Thank heavens, 2020 is grinding to a close. This year has been filled with presidential drama and losses attributed to COVID-19 that included loved ones and family businesses. 2020 has been a year that no one will be sad to bid farewell. Pity poor 2021 since so many have such high hopes for good things to happen in the new year. We hope the new year will be able to live up to everyone’s hopes.
Here are a few of our hopes for the New Year.
•We hope that the roll-out of the COVID-19 vaccines will be swift and smooth. We are confident that healthcare providers in Teton County, including the Teton County Health Department will work together to make the roll-out here as stress-free as possible. Many of us have questions about when we will be eligible to receive the vaccinations. That depends on the availability of vaccine, but the Montana Advisory Committee on Immunization Practices has sketched out a broad outline for two phases of vaccinations, starting in December and going well into 2021. The phases recommend giving the vaccine first to frontline healthcare workers and then long-term care and assisted living facility residents. The first phase is broken into three sub-phases designed to reach the most vulnerable people and essential workers first. The second phase, which won’t start until July 2021 will be the broadest, offering the vaccine to everyone 16 and older who has not already received the two-shot protection from COVID-19.
•We hope that the Montana Legislature and all statewide elected positions now held by Republicans will work cooperatively with the Democratic minority to pass legislation that can be broadly embraced by most Montanans, and that this legislation does not take funding away from county and city governments and school boards. These are the local government entities that have the most impact on our lives on a daily basis. These folks are all charged with offering us top-notch public educations, clean and working water and sewer systems, graded and maintained county roads and helpful county offices. They all depend on a share of state funding, and any attempt to cut that funding would be a blow to rural Montana residents, farmers and ranchers, small business owners and rural children. We hope the GOP majority is not solely focused on the larger cities as they consider and pass or reject proposed legislation.
•We hope that the COVID-19 vaccine will be widely accepted and bring an end to the restrictions on schools, student athletes and local businesses. The restrictions on people gathering have had devastating effects on small businesses, particularly local motels, restaurants and bars, but also most small retailers. As a community, we need to continue to focus on ways to support the men and women who are running businesses, creating jobs and giving back to the community. We encourage everyone in Teton County to look at their spending habits and find ways to keep as much of their expenses local as possible. Without strong customer support, local businesses will close and we will lose easy access to goods and services. Further, the loss of businesses will greatly impact nonprofits that rely, often, on significant support from business owners. And, as businesses fail, there will be fewer taxpayers to share the burden of supporting our schools, cities and counties. This is a death spiral for communities that we want to stave off, and we can, with a concerted effort to source, shop and spend locally.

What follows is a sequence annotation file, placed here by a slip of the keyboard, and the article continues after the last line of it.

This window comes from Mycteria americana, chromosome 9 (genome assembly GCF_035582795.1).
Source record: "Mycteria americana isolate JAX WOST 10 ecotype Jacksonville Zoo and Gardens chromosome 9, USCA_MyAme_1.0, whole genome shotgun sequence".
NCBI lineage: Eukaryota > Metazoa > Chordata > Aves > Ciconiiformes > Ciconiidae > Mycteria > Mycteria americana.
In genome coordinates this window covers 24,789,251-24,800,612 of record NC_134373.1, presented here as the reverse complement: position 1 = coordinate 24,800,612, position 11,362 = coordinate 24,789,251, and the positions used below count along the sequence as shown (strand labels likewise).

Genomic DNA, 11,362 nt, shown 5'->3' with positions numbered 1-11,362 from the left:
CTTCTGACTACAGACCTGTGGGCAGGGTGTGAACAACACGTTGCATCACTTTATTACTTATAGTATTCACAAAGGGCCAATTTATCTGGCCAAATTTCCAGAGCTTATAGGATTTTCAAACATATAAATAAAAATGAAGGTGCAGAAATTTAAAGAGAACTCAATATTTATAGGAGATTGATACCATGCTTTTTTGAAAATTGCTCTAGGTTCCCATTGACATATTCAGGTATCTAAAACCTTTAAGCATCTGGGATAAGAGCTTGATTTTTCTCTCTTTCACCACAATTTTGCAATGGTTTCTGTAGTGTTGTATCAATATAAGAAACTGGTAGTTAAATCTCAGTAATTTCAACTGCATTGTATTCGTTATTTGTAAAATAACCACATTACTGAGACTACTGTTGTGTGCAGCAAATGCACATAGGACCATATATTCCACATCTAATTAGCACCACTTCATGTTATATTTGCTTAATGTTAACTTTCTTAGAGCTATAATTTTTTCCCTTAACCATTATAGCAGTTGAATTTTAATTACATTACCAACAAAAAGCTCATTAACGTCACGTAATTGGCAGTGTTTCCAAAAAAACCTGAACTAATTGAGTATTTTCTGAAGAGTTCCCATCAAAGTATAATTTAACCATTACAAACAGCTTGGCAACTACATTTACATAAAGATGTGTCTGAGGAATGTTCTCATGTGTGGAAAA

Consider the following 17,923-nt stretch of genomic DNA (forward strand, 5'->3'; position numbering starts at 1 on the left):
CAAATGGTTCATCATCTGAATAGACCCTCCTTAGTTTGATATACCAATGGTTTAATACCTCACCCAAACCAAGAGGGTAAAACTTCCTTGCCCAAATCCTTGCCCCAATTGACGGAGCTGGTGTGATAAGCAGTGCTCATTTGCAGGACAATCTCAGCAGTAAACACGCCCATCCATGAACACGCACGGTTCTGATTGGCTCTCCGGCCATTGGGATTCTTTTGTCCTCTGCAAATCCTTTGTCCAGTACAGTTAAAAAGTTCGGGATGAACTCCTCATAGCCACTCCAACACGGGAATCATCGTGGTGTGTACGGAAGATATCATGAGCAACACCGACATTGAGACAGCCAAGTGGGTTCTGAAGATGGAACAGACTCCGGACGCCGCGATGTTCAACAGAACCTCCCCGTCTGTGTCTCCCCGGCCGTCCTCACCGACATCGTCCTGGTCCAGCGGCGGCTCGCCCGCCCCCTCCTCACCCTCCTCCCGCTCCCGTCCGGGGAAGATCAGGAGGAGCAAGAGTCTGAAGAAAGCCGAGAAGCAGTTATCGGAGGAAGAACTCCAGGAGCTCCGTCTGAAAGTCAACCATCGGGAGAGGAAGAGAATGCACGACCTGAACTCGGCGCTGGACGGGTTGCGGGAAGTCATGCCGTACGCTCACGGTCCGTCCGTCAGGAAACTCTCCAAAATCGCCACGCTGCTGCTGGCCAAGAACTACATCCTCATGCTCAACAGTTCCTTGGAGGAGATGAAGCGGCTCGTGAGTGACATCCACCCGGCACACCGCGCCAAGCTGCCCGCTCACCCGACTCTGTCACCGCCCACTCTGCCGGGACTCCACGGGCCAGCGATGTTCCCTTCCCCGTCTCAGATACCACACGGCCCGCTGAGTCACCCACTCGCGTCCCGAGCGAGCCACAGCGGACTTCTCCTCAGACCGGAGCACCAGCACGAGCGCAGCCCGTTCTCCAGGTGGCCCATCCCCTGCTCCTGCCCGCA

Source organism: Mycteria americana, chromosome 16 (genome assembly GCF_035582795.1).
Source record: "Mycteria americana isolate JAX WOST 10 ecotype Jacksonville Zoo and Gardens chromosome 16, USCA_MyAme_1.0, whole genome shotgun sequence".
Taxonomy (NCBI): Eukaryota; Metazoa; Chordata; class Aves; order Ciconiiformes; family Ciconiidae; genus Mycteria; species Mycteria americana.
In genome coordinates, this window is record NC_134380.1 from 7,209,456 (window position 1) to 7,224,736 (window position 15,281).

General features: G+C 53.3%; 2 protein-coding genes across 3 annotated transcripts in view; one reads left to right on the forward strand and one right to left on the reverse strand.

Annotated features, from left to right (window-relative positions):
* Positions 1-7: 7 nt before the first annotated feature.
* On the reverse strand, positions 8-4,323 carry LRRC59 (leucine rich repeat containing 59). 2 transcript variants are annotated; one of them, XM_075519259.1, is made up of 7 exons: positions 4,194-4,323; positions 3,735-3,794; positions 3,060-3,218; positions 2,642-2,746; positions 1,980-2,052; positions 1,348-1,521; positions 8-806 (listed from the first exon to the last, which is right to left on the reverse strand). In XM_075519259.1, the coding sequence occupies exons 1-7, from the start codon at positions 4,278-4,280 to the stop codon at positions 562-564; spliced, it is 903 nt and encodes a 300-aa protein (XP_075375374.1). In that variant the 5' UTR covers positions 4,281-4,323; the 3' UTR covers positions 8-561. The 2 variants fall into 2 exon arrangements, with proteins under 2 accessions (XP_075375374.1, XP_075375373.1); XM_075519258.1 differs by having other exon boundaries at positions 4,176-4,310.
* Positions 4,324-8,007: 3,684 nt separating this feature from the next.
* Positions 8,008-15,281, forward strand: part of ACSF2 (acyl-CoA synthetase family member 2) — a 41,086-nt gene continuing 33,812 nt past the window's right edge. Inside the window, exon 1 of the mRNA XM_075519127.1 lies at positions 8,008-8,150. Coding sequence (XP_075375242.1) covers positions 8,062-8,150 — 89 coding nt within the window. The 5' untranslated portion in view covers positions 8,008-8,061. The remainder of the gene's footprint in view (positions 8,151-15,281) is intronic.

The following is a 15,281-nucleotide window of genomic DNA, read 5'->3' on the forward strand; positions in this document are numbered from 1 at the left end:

•We hope that everyone will look at the deeply partisan divide that affects our country right now and that each of us will resolve to try to bridge that partisan divide by broadening our individual bubbles. That means Republicans having dinner with Democrats; city folk befriending a farmer or rancher; small business owners keeping an ongoing dialogue with their customers; those in the majority reaching out to those in the minority. Only by individual actions can we create change in our lives. Sometimes, people of different opinions will agree to disagree, and that is fine. But even more important is for people of different perspectives to agree upon sets of facts, facts that are not subject to change because of perspective. Really, can we all agree that the earth is indeed round? Can we agree that the sun is the center of our solar system? Can we agree that pollution is bad for our planet? Can we agree that agriculture is vital to human life? Can we at least start talking meaningfully about the hard subjects and learn how to listen to each other?
We know that the secret to 2021 being better than 2020 is for each of us to pledge to make it better. There will still be tragedy in 2021. People will lose loved ones to a host of causes. People will lose jobs. Divorces will happen. But beyond these individual sorrows, we as a community can do all we can to make this year better. This is a new year’s resolution for us all: Let each of us resolve to be nicer, kinder and more compassionate to all around us in 2021.